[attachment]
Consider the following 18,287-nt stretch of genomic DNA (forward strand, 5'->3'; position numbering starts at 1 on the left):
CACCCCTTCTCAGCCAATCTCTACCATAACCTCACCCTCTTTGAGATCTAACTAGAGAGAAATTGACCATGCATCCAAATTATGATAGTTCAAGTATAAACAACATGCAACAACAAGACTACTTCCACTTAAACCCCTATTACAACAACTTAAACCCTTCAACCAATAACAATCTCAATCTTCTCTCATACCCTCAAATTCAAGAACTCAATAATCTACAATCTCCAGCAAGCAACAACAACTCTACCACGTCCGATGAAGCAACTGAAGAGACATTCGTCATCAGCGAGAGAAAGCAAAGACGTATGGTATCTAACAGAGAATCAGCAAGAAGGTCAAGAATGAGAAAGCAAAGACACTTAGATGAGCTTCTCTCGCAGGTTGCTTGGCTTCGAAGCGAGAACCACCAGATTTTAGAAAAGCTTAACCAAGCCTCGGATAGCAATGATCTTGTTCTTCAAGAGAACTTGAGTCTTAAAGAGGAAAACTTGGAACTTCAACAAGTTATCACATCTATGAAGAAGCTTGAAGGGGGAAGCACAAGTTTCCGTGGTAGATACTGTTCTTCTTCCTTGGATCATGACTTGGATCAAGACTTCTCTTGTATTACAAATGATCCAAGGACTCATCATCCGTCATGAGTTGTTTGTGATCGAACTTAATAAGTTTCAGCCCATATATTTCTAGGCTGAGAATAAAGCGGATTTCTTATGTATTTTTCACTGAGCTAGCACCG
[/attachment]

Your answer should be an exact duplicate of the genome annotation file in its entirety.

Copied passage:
Consider the following 18,287-nt stretch of genomic DNA (forward strand, 5'->3'; position numbering starts at 1 on the left):
CACCCCTTCTCAGCCAATCTCTACCATAACCTCACCCTCTTTGAGATCTAACTAGAGAGAAATTGACCATGCATCCAAATTATGATAGTTCAAGTATAAACAACATGCAACAACAAGACTACTTCCACTTAAACCCCTATTACAACAACTTAAACCCTTCAACCAATAACAATCTCAATCTTCTCTCATACCCTCAAATTCAAGAACTCAATAATCTACAATCTCCAGCAAGCAACAACAACTCTACCACGTCCGATGAAGCAACTGAAGAGACATTCGTCATCAGCGAGAGAAAGCAAAGACGTATGGTATCTAACAGAGAATCAGCAAGAAGGTCAAGAATGAGAAAGCAAAGACACTTAGATGAGCTTCTCTCGCAGGTTGCTTGGCTTCGAAGCGAGAACCACCAGATTTTAGAAAAGCTTAACCAAGCCTCGGATAGCAATGATCTTGTTCTTCAAGAGAACTTGAGTCTTAAAGAGGAAAACTTGGAACTTCAACAAGTTATCACATCTATGAAGAAGCTTGAAGGGGGAAGCACAAGTTTCCGTGGTAGATACTGTTCTTCTTCCTTGGATCATGACTTGGATCAAGACTTCTCTTGTATTACAAATGATCCAAGGACTCATCATCCGTCATGAGTTGTTTGTGATCGAACTTAATAAGTTTCAGCCCATATATTTCTAGGCTGAGAATAAAGCGGATTTCTTATGTATTTTTCACTGAGCTAGCACCG